So, what is the best way to start thinking about AT devices that are appropriate? A general rule of thumb is to look at low-tech and mid-tech options first. Some good places to start include:
- The Assistive Technology Online Training Project
- Susan Fridie's Kaboodle list of Low Tech Writing Aids
- This keyboarding vs handwriting checklist
- Microsoft's AT Decision Tree
- Mid-tech Writing Aids like the Neo
- Form Pilot for completing paper forms through typing
- The Kurzweil for read-aloud of paper and electronic documents
- PhotoStory for presenting content in multiple ways
- Susan Fridie's video about low-tech writing aids. Part II.
Beyond this, there are some higher tech AT devices which may be appropriate. It's always important to remember, however, that each student should be evaluated prior to AT recommendations to ensure the correct match and effectiveness. Trial usage of AT devices should also be encouraged, as available. There are two main categories that I will discuss with regard to AT devices: Adaptive Input & Augmentative Communication.
Adaptive Input - These AT devices generally include alternatives keyboards and mice, and other input methods. There are also Adaptive Output devices such as screen readers and braille printers. Check out this interactive presentation highlighting many of the available adaptive input devices. Here are some additional resources on the subject:
- Susan Fridie's Kaboodle list of alternative keyboards & mice.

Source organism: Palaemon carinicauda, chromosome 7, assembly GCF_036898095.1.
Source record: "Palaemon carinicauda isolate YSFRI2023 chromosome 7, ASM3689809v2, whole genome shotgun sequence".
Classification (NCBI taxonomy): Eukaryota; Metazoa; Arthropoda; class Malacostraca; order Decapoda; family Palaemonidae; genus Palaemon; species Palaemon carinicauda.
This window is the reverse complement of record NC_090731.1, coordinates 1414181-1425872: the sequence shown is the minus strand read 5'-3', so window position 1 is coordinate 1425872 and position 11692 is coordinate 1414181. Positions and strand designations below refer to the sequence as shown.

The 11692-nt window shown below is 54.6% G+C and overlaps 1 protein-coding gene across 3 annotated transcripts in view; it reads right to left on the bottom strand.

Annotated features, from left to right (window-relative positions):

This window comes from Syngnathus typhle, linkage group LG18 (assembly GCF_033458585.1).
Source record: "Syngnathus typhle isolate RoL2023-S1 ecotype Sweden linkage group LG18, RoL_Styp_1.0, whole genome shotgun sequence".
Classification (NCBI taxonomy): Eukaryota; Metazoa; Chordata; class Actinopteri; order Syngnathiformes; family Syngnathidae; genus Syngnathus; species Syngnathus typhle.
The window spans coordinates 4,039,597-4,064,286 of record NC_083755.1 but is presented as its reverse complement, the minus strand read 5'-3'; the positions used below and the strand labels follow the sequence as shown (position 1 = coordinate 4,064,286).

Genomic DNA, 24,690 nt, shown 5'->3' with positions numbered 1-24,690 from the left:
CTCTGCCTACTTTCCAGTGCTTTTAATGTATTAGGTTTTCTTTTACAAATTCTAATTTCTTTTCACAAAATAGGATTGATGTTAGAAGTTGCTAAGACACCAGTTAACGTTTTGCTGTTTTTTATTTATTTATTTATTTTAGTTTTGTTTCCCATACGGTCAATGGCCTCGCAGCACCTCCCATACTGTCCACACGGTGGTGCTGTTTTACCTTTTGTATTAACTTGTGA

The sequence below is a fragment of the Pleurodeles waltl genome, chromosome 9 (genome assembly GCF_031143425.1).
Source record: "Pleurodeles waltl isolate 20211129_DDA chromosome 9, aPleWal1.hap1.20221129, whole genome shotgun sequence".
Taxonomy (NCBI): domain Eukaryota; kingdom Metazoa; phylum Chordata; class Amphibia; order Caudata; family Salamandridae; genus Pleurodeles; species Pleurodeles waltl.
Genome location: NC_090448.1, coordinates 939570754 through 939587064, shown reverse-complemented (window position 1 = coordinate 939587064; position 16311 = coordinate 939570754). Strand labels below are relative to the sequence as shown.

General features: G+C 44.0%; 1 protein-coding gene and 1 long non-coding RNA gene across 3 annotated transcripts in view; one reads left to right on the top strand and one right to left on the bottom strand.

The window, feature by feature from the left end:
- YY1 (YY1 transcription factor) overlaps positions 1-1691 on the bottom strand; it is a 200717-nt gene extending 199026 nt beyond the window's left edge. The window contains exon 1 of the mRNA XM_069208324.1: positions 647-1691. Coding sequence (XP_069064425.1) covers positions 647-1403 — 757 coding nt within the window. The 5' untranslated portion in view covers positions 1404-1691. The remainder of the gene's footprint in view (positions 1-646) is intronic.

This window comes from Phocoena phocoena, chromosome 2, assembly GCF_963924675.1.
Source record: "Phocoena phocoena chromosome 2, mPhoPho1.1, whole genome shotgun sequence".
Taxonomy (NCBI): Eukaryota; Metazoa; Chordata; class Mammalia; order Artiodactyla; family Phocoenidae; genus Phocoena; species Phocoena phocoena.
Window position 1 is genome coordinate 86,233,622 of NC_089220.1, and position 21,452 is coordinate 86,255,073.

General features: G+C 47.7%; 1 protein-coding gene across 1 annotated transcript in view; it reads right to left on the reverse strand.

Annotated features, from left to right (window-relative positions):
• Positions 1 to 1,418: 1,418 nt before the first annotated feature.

- Free Screen Readers
- Braille technologies & Braille keyboard
- Dragon NaturallySpeaking - voice recognition software
- Microsoft's Accessible Technology Guide
To introduce what I mean by Augmentative Communication, here is a video from one teacher explaining how technology has helped her improve the ability of her students to learn and communicate:
Adaptive and Augmentative Communication (AAC) - This area of AT devices encompasses the technology that allows students to be more active participants through alternative means of communication. This 30 minute AAC video highlights many of the devices available today. Other resources include:
To wrap up, you can find lots more resources at NATRI, the National Assistive Technology Research Institute including a segment on how AT services can go awry. This is useful as you prepare to utilize these technologies in the classroom. Another great resource is this Assistive Technology Implementation Plan that should be used as part of an IEP to ensure that students get what they need to be successful.